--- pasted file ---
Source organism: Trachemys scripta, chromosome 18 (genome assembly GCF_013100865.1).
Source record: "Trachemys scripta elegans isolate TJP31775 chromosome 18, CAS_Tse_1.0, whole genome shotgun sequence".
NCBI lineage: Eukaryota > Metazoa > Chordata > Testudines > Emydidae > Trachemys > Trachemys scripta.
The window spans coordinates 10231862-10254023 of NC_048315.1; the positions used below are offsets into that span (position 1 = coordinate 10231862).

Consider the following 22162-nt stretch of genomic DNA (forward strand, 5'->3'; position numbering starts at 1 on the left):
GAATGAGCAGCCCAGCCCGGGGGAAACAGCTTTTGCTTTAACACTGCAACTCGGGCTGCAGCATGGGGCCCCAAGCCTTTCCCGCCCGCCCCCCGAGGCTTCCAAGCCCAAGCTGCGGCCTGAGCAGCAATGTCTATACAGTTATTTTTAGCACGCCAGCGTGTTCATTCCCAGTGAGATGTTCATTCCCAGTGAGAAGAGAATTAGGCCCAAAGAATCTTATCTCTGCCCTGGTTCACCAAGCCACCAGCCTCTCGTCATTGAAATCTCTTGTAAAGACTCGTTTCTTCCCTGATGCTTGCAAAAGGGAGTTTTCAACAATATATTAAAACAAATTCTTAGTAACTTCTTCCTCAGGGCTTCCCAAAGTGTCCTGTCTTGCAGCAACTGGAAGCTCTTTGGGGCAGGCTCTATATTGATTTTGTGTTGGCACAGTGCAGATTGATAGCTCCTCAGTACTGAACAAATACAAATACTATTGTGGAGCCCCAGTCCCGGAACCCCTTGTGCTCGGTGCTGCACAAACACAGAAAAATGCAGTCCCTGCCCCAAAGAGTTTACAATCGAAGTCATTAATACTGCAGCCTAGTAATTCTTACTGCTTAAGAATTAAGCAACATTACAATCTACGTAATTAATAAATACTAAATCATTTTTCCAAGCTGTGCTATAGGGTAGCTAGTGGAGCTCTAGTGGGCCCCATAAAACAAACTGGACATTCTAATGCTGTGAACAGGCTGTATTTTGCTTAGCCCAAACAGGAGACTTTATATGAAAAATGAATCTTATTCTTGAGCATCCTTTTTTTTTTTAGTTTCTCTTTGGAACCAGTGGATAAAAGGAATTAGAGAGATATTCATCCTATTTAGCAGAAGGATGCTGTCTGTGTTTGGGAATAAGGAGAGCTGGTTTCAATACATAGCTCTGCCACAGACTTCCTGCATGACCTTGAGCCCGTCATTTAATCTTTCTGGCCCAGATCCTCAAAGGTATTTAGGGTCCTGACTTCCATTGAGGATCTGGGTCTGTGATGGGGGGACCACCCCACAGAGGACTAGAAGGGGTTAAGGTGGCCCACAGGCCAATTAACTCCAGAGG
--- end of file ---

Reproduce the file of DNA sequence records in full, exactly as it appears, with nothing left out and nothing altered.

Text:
Source organism: Trachemys scripta, chromosome 18 (genome assembly GCF_013100865.1).
Source record: "Trachemys scripta elegans isolate TJP31775 chromosome 18, CAS_Tse_1.0, whole genome shotgun sequence".
NCBI lineage: Eukaryota > Metazoa > Chordata > Testudines > Emydidae > Trachemys > Trachemys scripta.
The window spans coordinates 10231862-10254023 of NC_048315.1; the positions used below are offsets into that span (position 1 = coordinate 10231862).

Consider the following 22162-nt stretch of genomic DNA (forward strand, 5'->3'; position numbering starts at 1 on the left):
GAATGAGCAGCCCAGCCCGGGGGAAACAGCTTTTGCTTTAACACTGCAACTCGGGCTGCAGCATGGGGCCCCAAGCCTTTCCCGCCCGCCCCCCGAGGCTTCCAAGCCCAAGCTGCGGCCTGAGCAGCAATGTCTATACAGTTATTTTTAGCACGCCAGCGTGTTCATTCCCAGTGAGATGTTCATTCCCAGTGAGAAGAGAATTAGGCCCAAAGAATCTTATCTCTGCCCTGGTTCACCAAGCCACCAGCCTCTCGTCATTGAAATCTCTTGTAAAGACTCGTTTCTTCCCTGATGCTTGCAAAAGGGAGTTTTCAACAATATATTAAAACAAATTCTTAGTAACTTCTTCCTCAGGGCTTCCCAAAGTGTCCTGTCTTGCAGCAACTGGAAGCTCTTTGGGGCAGGCTCTATATTGATTTTGTGTTGGCACAGTGCAGATTGATAGCTCCTCAGTACTGAACAAATACAAATACTATTGTGGAGCCCCAGTCCCGGAACCCCTTGTGCTCGGTGCTGCACAAACACAGAAAAATGCAGTCCCTGCCCCAAAGAGTTTACAATCGAAGTCATTAATACTGCAGCCTAGTAATTCTTACTGCTTAAGAATTAAGCAACATTACAATCTACGTAATTAATAAATACTAAATCATTTTTCCAAGCTGTGCTATAGGGTAGCTAGTGGAGCTCTAGTGGGCCCCATAAAACAAACTGGACATTCTAATGCTGTGAACAGGCTGTATTTTGCTTAGCCCAAACAGGAGACTTTATATGAAAAATGAATCTTATTCTTGAGCATCCTTTTTTTTTTTAGTTTCTCTTTGGAACCAGTGGATAAAAGGAATTAGAGAGATATTCATCCTATTTAGCAGAAGGATGCTGTCTGTGTTTGGGAATAAGGAGAGCTGGTTTCAATACATAGCTCTGCCACAGACTTCCTGCATGACCTTGAGCCCGTCATTTAATCTTTCTGGCCCAGATCCTCAAAGGTATTTAGGGTCCTGACTTCCATTGAGGATCTGGGTCTGTGATGGGGGGACCACCCCACAGAGGACTAGAAGGGGTTAAGGTGGCCCACAGGCCAATTAACTCCAGAGG